sometimes a bit too much style

The movie itself wasn't extraordinary. It gives a peek inside China and deals with the topic of immigration and the concept of home and family which can seem exotic to Western families that don't have the same experience of moving far away from their birth homes with no promise of coming back. The story seemed normal from my Indian lens: the growing change in the society from the within, the breaking of traditional familial bonds, the romance with all things American, the extreme rejection of the idea of death.. it shows that the countries are much alike than we believe to be. This can be a cause for concern as the authoritarian angle the Chinese pursue is the current Indian government's wet dream and throughout the movie it reminded me that the distance between these two cultures is smaller than I thought, no matter what the appearances might reflect.

Yan Pei-Ming's paintings left more for one to chew on and remember. I can still remember the feeling of sitting in the exhibit room and wondering at the pixels that shook before me like ambient white noise. The Farewell however is less personal because it tries to please itself a bit too much. Sitting between both these works, I wonder if my place in the world is the same as the two artists – far away from a place once I called home, with dead family members and a feeling of self one cannot really place anywhere.

#review #Chinese

Ferris Bueller's Completely Off

Movie posters make or break a film. Like book covers, potato chip wrappers, clothes, light bulbs, underwear, supermarket branding.. you get the point. Systemsprenger's posters were around me for much of the last months and never did I once have the motivation to even remotely check what the movie was about. It looked juvenile (literally), lazy and pink – enough to tell me that it is about a young girl who is crazy.

Crazy she is, with all the shaky cameras running behind her for half the movie. Gimbals. The movie needed gimbals and better shot selection. Or perhaps some animation and an eye for detail. Instead it follows the Berliner style of impromptu kitsch, sometimes a bit too much. Being unpolished, overexposed with grungy music super-imposed does make the movie look raw but so do vegetables before they are cooked.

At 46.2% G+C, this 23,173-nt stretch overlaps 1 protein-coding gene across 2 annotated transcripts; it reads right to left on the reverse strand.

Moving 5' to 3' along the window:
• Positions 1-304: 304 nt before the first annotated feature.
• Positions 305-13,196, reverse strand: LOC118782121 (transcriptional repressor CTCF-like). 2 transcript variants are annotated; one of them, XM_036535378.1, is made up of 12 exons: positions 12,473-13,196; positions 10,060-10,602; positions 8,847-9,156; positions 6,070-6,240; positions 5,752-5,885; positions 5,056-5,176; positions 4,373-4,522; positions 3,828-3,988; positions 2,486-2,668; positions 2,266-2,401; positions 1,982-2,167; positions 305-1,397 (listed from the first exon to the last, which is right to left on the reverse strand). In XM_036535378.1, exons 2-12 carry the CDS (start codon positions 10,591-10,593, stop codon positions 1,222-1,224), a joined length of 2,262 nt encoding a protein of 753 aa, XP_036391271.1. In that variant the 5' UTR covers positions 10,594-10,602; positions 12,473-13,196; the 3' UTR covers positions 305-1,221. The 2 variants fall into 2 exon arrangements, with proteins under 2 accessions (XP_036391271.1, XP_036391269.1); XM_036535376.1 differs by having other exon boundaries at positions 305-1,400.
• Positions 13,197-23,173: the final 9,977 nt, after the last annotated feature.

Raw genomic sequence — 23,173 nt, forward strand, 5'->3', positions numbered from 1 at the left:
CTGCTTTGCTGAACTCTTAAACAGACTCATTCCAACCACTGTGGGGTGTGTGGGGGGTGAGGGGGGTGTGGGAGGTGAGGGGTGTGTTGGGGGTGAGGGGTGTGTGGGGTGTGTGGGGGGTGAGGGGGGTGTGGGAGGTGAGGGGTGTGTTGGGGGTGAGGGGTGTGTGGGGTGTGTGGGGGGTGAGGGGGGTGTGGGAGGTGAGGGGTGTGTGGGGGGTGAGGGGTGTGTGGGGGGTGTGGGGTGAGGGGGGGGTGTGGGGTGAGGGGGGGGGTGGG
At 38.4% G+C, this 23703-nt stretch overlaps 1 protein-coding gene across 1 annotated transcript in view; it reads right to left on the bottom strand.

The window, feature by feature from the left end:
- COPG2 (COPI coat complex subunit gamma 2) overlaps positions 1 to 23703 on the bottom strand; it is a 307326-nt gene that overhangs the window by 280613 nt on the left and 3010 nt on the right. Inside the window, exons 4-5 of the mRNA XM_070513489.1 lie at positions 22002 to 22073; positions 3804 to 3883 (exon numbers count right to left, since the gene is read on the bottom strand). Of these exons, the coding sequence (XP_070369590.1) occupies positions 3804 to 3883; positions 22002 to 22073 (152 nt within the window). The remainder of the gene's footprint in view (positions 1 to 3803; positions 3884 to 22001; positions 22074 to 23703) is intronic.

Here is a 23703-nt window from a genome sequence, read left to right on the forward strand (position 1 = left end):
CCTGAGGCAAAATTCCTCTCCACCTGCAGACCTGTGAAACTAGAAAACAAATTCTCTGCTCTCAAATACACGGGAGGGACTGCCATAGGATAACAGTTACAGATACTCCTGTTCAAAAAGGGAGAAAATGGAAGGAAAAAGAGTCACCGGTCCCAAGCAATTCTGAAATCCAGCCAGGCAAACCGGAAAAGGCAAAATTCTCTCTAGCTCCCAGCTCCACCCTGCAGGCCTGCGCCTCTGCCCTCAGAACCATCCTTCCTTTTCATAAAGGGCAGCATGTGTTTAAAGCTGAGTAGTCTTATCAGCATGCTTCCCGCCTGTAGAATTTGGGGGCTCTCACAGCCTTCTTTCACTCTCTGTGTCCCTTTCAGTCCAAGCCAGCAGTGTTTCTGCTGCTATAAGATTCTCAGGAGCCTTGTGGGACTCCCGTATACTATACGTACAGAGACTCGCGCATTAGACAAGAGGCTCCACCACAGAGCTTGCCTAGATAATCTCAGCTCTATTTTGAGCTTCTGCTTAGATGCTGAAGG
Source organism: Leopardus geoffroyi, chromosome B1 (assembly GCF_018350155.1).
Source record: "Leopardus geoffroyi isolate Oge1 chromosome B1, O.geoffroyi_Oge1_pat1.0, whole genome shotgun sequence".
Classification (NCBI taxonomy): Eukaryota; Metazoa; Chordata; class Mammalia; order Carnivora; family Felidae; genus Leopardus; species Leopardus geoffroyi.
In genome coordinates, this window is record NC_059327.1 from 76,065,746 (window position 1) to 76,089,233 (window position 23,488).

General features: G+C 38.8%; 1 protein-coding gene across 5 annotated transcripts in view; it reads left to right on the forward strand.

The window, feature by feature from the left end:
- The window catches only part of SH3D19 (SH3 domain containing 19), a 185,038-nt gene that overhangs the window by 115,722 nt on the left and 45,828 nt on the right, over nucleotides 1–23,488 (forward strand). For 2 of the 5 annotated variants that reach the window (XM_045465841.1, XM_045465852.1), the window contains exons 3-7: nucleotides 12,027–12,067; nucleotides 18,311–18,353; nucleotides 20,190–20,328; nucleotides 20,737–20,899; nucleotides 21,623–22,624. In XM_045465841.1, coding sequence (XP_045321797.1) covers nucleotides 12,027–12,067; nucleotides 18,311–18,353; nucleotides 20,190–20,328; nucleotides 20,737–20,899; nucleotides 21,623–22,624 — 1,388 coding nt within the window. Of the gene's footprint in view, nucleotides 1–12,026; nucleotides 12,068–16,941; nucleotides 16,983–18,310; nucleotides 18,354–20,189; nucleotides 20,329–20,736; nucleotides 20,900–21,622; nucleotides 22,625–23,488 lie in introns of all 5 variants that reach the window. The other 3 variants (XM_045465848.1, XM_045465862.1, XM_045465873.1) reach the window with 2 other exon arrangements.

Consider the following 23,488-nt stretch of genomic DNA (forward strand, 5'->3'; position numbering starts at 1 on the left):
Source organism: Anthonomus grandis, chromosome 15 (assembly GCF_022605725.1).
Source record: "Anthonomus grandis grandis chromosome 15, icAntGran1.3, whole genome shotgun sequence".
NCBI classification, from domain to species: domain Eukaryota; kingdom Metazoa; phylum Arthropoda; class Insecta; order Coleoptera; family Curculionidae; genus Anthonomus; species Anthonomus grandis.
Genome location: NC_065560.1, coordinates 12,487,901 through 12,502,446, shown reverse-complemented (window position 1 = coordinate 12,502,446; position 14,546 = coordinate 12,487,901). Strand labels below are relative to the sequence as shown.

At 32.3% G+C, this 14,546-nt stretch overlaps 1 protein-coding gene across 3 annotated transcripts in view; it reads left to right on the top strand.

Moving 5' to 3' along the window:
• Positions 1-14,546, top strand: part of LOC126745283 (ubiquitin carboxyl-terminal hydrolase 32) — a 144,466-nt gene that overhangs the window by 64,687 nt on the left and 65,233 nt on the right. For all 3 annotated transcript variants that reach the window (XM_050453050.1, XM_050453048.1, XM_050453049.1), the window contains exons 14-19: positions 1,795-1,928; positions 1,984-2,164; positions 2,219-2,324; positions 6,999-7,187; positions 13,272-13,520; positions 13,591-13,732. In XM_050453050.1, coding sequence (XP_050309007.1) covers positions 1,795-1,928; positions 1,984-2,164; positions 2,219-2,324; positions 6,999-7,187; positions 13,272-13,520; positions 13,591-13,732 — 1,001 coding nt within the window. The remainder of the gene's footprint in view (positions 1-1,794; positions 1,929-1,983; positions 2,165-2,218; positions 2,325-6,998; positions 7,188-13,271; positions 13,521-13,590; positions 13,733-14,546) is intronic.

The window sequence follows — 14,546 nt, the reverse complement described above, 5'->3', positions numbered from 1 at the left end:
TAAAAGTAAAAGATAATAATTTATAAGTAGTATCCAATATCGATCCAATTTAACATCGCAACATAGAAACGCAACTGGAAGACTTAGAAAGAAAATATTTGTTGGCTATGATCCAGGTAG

The movie had its moment in the fact that it made me empathize with my social worker friends. It made me think of the days after their night shifts and how sunken and harrowed they looked. I wanted to tell them that I experienced the same in the kino, which necessarily is not a good reason to relate with. The child actress was insufferable, she screams and she screams and she screams. Somehow none of the adults in the movie seem to be able to take a stance, not for a moment was this world feeling real. It looked like a construct because that is how it was written.

Another glitch is the lack of a budget for some medium level graphics which are quickly exchanged for random camera movements and quick cuts. That is what is supposed to make for style in this film, you can call pricking your eyes with a needle if you wish to. This movie is the most disturbing movie I watched this year after Climax. What makes Climax special is the inventiveness of its director who immerses you into his worldview and makes it plausible that such situations exist. Systemsprenger is more a fungal piece of bread developing all kinds of colors on its surface and you decide to eat it anyway because it is Monday and you have to get to work. Is that disturbing? Yes. Is that enriching? Perhaps for someone with bulimia.

I could only wish for the movie to end at multiple intersections throughout the film. There were at least four different story trajectories that could have made the experience tighter but the director, Nora Fingscheidt, goes for the maximum scream minimum impact which is definitely not a sensual argument. Once the credits started rolling I had to run outside to get some breath, it was a weekday and unlike the traumatized lead in the film I had things to do and had to do them well. Not all of us can run from our problems but I would recommend running away from this movie for sure.

#GermanCinema #review

is trumped by a rainy day in Berlin.

I got down at the Berlin Zoo Station and walked underneath the railway bridge. There was a slight winter drizzle and a gust of cold wind, mixed with the stale smell of puddle vapour and automobile exhaust. There were a few sketchy people standing by the wall next to the Apotheke, one of them was smoking a cigarette and looked bony and pale in a methamphetamine sense of way. A few feet away was this girl, not much older than her mid-teens , sitting on an olive green sleeping bag, cheeks still flush red with baby fat and the eyes had an innocence alien for the underpass.

Two men were talking to her, with their backs to the street, dressed in black with short cropped hair and standing in an authoritative stance. The girl looked like she was answering their questions and she looked clean to be on the streets. I looked down at the men's shoes, the old trick provided by Roald Dahl's 12 y.o. heroine in 'The Umbrella Man'. They were gaudy adidas' nothing the sort the law would be wearing around but pure trash material. I knew that was trouble but I was getting late to catch a screening at the kino.